Hebrew University Project for Teaching English Benefits High Schools in Periphery

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[img_assist|nid=654|title=HU Teaching English Project|desc=|link=none|align=left|width=320|height=217]Hebrew U. Project for Teaching English Benefits High Schools in Periphery

 

February 24, 2009 - Ten high schools in Israel’s periphery are reaping the benefits of a Hebrew University-led project that provides state-of-the-art English-language learning centers and innovative teaching methods. The English Language Centers (ELC) project, headed by the Hebrew University’s National Council of Jewish Women’s (NCJW) Research Institute for Innovation in Education, is supported by the Clore Foundation and is conducted in conjunction with the British Council and Israel’s Ministry of Education.

“The ability to communicate in English is an important skill in many non-English speaking countries. Indeed in Israel, it is essential for advancement in both the working world and in education,” says ELC project director Prof. Elite Olshtain of the NCJW Institute. “English is a compulsory school subject from 4th-12th grades — every high-school graduate must pass the English ‘bagrut’ matriculation exam at one of the three levels. It can be particularly challenging for high-school students from the periphery and lower socio-economic levels, many of whom have less exposure to native English-speakers and little opportunity to practice their English.”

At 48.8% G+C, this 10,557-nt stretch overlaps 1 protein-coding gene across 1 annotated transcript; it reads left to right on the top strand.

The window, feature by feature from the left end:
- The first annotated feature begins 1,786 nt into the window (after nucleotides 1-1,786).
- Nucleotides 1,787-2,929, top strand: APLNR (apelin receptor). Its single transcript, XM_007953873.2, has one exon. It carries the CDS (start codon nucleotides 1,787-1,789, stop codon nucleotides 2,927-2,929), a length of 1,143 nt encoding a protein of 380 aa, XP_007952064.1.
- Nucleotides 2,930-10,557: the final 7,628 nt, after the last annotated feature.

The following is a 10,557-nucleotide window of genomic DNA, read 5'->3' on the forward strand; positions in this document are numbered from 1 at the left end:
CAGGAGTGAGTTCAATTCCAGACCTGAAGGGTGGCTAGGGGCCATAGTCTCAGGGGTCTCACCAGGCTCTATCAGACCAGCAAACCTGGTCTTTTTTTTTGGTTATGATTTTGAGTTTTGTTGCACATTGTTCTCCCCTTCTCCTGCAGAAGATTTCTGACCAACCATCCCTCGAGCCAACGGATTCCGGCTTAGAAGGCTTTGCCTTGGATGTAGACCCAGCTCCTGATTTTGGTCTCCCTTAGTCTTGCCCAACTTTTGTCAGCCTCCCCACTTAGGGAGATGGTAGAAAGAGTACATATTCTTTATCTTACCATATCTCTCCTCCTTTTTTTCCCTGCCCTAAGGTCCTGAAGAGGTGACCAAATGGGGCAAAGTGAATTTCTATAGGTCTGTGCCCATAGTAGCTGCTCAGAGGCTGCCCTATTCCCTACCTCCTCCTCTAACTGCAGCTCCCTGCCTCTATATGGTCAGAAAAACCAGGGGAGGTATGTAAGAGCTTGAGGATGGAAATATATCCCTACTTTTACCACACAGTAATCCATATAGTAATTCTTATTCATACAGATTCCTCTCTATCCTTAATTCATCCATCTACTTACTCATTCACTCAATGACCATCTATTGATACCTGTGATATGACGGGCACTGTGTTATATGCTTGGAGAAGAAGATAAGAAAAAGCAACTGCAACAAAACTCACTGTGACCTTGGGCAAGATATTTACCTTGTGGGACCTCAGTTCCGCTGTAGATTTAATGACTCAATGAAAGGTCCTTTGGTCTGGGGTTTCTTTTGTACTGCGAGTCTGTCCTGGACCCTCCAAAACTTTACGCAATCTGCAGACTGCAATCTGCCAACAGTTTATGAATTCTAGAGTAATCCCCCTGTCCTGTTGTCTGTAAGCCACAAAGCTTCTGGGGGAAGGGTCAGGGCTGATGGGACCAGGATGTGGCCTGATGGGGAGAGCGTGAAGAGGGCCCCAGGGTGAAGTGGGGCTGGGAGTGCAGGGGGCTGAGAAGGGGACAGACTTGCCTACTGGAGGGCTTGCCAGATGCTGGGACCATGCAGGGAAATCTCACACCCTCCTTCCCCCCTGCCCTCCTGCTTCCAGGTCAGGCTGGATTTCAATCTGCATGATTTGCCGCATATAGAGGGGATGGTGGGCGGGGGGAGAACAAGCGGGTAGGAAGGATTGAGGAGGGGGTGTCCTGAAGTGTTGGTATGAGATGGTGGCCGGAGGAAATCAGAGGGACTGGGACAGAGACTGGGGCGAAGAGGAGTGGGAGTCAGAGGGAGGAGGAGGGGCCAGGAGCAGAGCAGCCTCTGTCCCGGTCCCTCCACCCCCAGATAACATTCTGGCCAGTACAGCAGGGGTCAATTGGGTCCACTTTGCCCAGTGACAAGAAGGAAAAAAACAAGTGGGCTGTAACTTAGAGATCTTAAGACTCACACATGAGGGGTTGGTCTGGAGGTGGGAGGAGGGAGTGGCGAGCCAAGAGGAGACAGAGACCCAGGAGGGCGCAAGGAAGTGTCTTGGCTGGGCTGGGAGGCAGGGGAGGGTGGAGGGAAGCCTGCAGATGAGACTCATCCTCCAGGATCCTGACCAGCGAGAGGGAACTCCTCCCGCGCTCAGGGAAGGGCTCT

In 2006, 10 schools — from over 100 that applied — were selected to participate in the ELC project. Its first stage involved workshops and intensive training for the teachers as well as the physical design of the centers, with an interior designer working closely with the teachers. Most of the ELC rooms were completed during 2007 and students started using them in December 2008.

Each center comprises approximately 10 student computer terminals, a portable workstation for the teacher and a multimedia center that includes an interactive white board. The area itself is painted in relaxing colors and is tailored to the needs of each particular school, with teachers easily able to adapt it to different learning set-ups such as small groups, pairs, individuals or the entire class. A reading corner, an area for the teacher to prepare and store their materials and student lockers further reinforce the students’ sense that studying English is important.

The teamwork and training that the ELC teachers undergo are crucial to the success of the project, says Olshtain. Indeed, for two years, some 70 teachers from the 10 schools met regularly to develop work plans, become familiar with the new technology and learn to become “learning managers” in their new environments. Mentors from both the NCJW Research Institute and the British Council continue to work with each school on a regular basis.

While each ELC’s primary educational objective is to improve academic achievement, it also seeks to boost students’ feelings of success and self-accomplishment. “The ELCs encourage students to become independent learners by combining their knowledge of English with computer skills and with strategies for accessing information,” says Olshtain. “The learning experience in such a cutting-edge environment empowers the learners and raises not just their confidence in English, but their self-esteem in general.”

The 10 ELCs are up and running in schools throughout the country — in Kiryat Shmona, Tzfat, Acre, Kiryat Yam, Netanya, Bat Yam, Kfar Hassidim, Kiryat Gat, Kseife and Beersheva. Each school decides which grades — from junior high to high — uses the ELC. Olshtain encourages other teachers to visit the schools to observe lessons and share the experiences of those teachers involved in the project. “We hope,” she says “that these schools will become models of change for learning environments in Israel’s high schools.”

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